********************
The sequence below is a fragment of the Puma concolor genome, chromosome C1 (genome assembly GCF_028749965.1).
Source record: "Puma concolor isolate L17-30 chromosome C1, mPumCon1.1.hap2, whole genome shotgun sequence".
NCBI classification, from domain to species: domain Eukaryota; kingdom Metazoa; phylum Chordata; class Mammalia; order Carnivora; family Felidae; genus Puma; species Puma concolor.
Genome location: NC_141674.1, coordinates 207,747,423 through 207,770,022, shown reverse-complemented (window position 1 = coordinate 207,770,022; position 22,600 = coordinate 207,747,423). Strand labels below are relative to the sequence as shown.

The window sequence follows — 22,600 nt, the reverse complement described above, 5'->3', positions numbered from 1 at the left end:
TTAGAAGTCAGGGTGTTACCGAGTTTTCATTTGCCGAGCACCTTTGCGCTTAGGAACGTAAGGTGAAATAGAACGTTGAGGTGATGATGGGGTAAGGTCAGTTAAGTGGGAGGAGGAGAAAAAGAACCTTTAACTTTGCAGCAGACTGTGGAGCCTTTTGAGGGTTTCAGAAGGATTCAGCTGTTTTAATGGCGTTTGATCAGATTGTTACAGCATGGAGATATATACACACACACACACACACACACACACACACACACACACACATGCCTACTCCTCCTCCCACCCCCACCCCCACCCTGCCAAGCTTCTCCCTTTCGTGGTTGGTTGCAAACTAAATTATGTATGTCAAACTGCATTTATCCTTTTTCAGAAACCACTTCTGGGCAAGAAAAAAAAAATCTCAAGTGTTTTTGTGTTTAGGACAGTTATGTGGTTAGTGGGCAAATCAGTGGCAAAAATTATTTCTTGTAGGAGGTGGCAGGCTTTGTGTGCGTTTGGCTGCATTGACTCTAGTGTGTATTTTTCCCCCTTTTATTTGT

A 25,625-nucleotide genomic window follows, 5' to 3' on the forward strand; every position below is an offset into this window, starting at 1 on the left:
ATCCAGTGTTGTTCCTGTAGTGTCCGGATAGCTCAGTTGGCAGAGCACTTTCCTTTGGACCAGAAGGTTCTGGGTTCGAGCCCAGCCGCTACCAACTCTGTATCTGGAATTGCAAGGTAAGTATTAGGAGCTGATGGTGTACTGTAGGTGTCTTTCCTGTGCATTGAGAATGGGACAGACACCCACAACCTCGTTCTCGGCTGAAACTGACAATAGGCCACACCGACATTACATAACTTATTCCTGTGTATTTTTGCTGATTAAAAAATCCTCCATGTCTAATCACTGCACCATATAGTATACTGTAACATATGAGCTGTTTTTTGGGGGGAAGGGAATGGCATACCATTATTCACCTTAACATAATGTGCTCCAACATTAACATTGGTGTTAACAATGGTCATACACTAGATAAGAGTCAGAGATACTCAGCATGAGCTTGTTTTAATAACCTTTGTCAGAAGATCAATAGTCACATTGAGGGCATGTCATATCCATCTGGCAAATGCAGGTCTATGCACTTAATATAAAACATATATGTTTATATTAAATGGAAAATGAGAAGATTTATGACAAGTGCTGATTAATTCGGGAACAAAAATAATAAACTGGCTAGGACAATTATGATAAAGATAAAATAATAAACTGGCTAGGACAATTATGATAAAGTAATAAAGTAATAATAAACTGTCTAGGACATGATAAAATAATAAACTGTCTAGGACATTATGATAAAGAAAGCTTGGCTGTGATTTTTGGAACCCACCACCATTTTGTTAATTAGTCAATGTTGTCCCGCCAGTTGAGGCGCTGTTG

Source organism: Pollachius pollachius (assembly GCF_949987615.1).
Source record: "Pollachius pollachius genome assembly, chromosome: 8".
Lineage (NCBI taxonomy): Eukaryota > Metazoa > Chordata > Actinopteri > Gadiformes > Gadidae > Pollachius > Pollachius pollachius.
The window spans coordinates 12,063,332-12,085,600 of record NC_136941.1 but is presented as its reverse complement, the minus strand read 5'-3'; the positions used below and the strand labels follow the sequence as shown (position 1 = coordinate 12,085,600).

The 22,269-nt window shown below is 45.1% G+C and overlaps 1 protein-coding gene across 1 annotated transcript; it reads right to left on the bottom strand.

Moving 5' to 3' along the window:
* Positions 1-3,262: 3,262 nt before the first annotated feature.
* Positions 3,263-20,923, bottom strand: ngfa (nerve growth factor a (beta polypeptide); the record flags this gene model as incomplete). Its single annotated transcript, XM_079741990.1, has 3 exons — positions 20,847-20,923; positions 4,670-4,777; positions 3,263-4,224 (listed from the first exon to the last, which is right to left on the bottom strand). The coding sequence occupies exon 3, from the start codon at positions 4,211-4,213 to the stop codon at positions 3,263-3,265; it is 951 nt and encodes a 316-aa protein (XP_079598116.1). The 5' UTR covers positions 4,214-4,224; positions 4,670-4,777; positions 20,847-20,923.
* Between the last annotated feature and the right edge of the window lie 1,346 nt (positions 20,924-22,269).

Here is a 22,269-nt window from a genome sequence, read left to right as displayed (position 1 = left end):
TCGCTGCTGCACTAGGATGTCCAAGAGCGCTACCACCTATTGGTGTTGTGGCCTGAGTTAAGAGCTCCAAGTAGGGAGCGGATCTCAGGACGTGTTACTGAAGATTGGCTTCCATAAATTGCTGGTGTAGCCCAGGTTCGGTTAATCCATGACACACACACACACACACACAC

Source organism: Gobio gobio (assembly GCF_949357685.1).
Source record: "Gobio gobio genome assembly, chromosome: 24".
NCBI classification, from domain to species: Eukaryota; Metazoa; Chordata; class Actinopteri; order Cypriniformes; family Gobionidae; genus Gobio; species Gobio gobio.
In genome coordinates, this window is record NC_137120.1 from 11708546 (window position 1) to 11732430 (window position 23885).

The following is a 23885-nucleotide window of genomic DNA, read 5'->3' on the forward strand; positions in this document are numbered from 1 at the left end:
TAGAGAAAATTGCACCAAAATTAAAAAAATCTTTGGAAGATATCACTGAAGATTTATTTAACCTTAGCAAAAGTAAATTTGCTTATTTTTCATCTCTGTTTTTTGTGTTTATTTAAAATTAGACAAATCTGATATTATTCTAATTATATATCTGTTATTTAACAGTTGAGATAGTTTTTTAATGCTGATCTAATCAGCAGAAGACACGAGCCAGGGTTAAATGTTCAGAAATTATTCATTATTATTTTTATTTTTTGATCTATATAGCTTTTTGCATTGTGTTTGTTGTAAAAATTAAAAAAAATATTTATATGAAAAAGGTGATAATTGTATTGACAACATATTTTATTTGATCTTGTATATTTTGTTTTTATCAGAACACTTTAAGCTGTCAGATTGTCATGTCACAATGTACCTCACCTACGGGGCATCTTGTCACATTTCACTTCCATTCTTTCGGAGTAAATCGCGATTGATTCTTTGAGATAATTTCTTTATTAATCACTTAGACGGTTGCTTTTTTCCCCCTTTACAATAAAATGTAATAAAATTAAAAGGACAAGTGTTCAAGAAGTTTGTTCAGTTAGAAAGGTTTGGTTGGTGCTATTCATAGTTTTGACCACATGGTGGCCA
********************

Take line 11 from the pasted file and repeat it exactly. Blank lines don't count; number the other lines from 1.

Lineage (NCBI taxonomy): Eukaryota > Metazoa > Chordata > Actinopteri > Gadiformes > Gadidae > Pollachius > Pollachius pollachius.